Miniaturization and Performance Enhancement of the Magnetically Levitated Centrifugal Pump as an Implantable Ventricular Assist Device
Grant-in-Aid for Scientific Research (B)
|Allocation Type||Single-year Grants|
|Research Institution||Research Institute of National Cardiovascular Center|
TAENAKA Yoshiyuki National Cardiovascular Center, Department of Artificial Organs, Director, 人工臓器部, 部長 (00142183)
TATSUMI Eisuke National Cardiovascular Center, Department of Research Evaluation, Division Head, 研究評価室, 室長 (00216996)
MASUZAWA Toru Ibaraki University, Department of Mechanical Engineering, Professor, 工学部, 教授 (40199691)
TAKEWA Yoshiaki National Cardiovascular Center, Department of Artificial Organs, Division Head, 人工臓器部, 室長 (20332405)
HOMMA Akihiko National Cardiovascular Center, Department of Artificial Organs, Research Staff, 人工臓器部, 室員 (20287428)
TSUKIYA Tomonori National Cardiovascular Center, Department of Artificial Organs, Research Staff, 人工臓器部, 室員 (00311449)
|Project Period (FY)
2003 – 2005
Completed(Fiscal Year 2005)
|Budget Amount *help
¥13,800,000 (Direct Cost : ¥13,800,000)
Fiscal Year 2005 : ¥2,100,000 (Direct Cost : ¥2,100,000)
Fiscal Year 2004 : ¥5,700,000 (Direct Cost : ¥5,700,000)
Fiscal Year 2003 : ¥6,000,000 (Direct Cost : ¥6,000,000)
|Keywords||magnetic levitation / centrifugal pump / ventricular assist device / computation fluid dynamics / 人工心臓 / ゼロパワー制御 / 磁気軸受 / 数値流体解析|
The purpose of the present study is enhancement of the performances and the biocompatibility of the centrifugal pump with magnetically levitated impeller as a left ventricular assist device, with the final goal of development of an implantable ventricular assist system.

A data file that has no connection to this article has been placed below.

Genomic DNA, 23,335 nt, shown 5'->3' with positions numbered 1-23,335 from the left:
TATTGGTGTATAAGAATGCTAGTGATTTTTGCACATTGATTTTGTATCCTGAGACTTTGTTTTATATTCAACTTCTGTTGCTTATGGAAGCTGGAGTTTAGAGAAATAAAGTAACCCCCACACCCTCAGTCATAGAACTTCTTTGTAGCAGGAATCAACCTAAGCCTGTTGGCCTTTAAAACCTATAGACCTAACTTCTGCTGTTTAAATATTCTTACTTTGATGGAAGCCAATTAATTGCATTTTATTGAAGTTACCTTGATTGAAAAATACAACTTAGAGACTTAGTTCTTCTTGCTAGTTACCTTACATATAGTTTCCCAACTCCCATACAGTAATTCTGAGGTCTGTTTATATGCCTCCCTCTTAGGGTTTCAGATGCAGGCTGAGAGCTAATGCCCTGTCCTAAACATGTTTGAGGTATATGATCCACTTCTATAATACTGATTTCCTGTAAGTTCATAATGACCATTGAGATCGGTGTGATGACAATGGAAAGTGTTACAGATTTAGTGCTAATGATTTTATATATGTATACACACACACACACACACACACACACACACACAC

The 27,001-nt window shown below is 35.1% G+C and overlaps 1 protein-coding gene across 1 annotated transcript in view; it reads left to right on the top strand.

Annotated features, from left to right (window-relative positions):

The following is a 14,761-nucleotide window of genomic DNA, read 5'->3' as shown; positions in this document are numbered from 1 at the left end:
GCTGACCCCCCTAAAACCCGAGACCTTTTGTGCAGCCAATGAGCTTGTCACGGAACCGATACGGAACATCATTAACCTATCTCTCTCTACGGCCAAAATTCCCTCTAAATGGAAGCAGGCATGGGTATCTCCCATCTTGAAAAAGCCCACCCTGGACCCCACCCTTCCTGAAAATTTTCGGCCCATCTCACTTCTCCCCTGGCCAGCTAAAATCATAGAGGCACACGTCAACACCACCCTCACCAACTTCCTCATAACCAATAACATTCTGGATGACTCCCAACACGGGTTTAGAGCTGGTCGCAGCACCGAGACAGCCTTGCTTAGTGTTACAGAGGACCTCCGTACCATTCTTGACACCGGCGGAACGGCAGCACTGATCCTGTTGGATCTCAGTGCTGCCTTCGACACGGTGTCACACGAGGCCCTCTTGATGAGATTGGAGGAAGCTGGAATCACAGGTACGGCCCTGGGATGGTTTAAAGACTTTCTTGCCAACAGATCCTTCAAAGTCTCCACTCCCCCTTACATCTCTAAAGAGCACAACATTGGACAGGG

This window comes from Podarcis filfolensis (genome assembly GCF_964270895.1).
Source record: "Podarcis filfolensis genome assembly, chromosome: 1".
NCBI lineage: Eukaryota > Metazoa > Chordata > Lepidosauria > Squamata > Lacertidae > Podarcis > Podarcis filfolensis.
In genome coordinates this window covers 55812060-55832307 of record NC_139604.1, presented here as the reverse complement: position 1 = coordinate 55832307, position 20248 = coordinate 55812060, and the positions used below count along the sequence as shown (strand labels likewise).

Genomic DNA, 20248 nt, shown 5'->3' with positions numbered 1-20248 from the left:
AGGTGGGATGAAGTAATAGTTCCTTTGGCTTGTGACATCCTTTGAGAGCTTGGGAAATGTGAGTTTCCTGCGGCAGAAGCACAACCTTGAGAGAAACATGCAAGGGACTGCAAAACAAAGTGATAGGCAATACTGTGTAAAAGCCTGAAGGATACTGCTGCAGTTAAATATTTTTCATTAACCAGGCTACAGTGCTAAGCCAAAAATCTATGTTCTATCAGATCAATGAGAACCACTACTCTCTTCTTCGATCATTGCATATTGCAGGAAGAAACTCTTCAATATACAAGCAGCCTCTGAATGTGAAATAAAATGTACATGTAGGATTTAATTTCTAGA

The primary results obtained through this study are as follows;
1. Miniaturization and Stability Enhancement of the Levitation Controlling Circuit
The electronic circuits which control both radial levitation and rotation of the rotor (impeller) were designed to be implemented in the compact centrifugal pump. Numerical Simulations were carried out to obtain the optimized values of the inner/outer diameters of the stator, and the number of turns. The test rig pump was designed based on the analyses results, and the sufficient hydrodynamic performances were realized as a left ventricular assist device.
2. The zero-power control method was employed and implemented into the present levitation system. The zero-power system sets t
he control target onto the position where the radial fluid forces are minimized, and consequently save the electric power required to the levitation system. We built the numerical modeling of the electromagnetic components and then obtained the optimized thickness of the permanent magnets, diameter of the stator, and the number of turns of electric coils. Finally the diameter of the stator was set to 55 mm and we have succeeded in reducing the total electric power to 11 watts.
3. The smallest clearance of the blood passage was 0.5 mm at the gap between the stator and the rotor. The hemolysis tesing was carried out to confirm the mechanical damage exerted to the red blood cells are within tolerable range toward clinical application. The results showed that the mechanical blood damage caused by the pump are compatible to that by the commercially available pump (Medtronic BP-80) at the flow rate of 5.0 L/min against the pressure head of 100 mmHg.
4. The method of estimating the flow rate of the pump are also investigated. As the result of the zero-power control, the impeller positions shift to the balanced position on each flow condition. We have found the displacement of the impeller from the geometrical center are proportional to the flow rate. This basic founding can be developed into the flow rate measurement system which does not require any flow meter in the system. Less
Research Products (20results)